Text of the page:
Dad told me that cave-ins weren’t the only hazard. Guys were electrocuted—some were run over. My father did that dangerous work out of genuine love for it, but most of all, he did it for us, to be able to support his family. Working in the mine had given him the money to buy that new car and a sustained income to get married. But the world has a way of tripping us up. By the early 60s, the market for iron had changed, and the mine closed.
Our area, known as the Gogebic Iron Range, has suffered economic hardship over the years, after the loss of the mines. Some residents found what work they could. Some left. Others left and came back. The place I’m from is a place that’s hard to leave—there’s something elemental about living there. When the Montreal closed, my dad worked odd jobs and eventually followed his brother to Kenosha, in downstate Wisconsin, to work in a factory. He went alone, leaving the rest of us back home. I think sometimes about what it must have cost him, emotionally, having to leave us to provide for us.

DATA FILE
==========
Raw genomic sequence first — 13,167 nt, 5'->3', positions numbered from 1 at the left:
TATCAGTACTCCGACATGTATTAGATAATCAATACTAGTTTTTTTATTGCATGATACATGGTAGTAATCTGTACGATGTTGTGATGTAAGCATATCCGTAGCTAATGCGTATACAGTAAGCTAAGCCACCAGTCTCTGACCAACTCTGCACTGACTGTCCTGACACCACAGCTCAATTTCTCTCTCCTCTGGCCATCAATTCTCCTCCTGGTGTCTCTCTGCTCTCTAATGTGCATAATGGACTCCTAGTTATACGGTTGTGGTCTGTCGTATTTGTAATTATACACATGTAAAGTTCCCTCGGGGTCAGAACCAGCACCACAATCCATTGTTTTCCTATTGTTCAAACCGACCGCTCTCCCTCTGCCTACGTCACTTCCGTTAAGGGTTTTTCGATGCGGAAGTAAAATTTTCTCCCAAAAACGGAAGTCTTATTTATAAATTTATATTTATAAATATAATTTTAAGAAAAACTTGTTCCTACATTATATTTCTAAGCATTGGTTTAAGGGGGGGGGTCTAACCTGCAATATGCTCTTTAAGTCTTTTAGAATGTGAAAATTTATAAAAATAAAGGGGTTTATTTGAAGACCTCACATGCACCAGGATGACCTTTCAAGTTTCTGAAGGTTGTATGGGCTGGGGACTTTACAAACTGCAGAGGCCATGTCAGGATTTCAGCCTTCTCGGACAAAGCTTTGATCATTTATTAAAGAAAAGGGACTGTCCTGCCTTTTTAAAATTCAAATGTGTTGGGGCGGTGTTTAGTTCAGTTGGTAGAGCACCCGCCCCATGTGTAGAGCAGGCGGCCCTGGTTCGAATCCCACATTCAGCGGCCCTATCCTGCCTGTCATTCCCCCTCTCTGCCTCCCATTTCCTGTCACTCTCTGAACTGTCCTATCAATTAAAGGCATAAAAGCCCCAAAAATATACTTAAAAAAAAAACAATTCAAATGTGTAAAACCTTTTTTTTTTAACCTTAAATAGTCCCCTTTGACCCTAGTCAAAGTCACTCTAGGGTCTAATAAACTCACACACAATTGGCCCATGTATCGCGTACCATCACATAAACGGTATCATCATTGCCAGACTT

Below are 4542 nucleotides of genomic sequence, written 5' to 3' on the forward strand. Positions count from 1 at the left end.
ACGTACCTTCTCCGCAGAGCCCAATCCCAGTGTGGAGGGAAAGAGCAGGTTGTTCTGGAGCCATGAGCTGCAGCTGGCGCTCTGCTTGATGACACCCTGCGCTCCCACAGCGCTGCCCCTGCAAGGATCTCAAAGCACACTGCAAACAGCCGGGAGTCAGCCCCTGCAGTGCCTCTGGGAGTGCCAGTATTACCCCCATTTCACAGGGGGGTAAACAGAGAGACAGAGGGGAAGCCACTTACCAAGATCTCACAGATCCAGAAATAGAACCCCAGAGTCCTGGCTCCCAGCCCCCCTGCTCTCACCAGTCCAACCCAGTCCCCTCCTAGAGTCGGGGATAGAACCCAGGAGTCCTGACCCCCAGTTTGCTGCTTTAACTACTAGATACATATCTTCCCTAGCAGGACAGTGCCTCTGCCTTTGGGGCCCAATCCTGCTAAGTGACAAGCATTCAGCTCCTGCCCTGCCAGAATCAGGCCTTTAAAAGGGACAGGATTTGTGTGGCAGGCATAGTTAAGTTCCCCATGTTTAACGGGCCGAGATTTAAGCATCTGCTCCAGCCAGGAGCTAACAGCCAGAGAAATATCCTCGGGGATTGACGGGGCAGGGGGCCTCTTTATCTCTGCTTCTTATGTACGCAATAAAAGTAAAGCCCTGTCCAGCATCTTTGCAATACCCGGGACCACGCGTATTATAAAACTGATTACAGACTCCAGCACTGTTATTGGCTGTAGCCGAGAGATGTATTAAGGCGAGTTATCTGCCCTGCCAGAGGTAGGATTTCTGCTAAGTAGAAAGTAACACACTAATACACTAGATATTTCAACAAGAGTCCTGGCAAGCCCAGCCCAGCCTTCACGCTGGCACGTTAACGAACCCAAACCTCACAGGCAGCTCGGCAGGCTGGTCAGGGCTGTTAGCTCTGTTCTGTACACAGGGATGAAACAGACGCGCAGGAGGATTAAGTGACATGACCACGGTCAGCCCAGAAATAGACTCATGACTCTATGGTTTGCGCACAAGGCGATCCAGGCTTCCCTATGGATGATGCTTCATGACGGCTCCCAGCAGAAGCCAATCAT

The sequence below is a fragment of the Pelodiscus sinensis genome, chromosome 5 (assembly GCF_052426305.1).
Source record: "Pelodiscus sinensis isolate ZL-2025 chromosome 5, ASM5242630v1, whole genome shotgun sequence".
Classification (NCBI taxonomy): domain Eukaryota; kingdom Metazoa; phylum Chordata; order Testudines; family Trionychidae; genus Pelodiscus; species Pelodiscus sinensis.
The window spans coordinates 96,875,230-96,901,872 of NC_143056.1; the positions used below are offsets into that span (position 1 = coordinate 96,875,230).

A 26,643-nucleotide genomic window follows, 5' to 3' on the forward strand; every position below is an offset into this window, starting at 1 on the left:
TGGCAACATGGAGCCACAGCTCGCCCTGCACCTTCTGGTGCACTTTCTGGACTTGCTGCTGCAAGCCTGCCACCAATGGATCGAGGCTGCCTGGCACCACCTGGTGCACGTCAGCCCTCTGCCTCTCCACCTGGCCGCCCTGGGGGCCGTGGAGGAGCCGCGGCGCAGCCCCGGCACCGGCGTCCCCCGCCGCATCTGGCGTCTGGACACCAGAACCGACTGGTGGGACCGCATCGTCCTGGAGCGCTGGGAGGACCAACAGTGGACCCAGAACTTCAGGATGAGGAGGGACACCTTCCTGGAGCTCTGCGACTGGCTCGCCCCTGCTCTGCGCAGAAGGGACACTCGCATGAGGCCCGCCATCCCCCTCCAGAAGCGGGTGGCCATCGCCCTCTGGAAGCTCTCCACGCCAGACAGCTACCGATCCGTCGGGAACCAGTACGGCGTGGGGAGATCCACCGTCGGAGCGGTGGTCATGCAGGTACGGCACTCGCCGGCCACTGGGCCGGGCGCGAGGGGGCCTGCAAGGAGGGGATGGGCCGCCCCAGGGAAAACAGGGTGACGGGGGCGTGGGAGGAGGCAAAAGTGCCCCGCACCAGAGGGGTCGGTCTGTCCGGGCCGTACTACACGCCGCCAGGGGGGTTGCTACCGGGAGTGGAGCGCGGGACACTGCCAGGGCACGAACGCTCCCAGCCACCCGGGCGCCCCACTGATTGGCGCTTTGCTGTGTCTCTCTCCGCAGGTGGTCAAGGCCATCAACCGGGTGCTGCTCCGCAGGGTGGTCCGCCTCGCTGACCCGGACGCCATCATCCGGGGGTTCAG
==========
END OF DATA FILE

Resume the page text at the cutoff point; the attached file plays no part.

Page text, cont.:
My mother suffered the emotional cost, too, of course, staying alone with small children. We took the train to Kenosha a few times—trips that were novel and exciting—and Dad drove home when he could. The arrangement kept us afloat financially, but it was hard to be separated. When my mom was due to deliver my youngest sister, Dad moved back home and worked for a while at a small construction company. Eventually, he did what a lot of area men would do. He started working at the copper mine in White Pine, an hour away. That new job required twice-daily bus rides, but he didn’t mind them. He used to say, “I just close my eyes and get some shuteye.”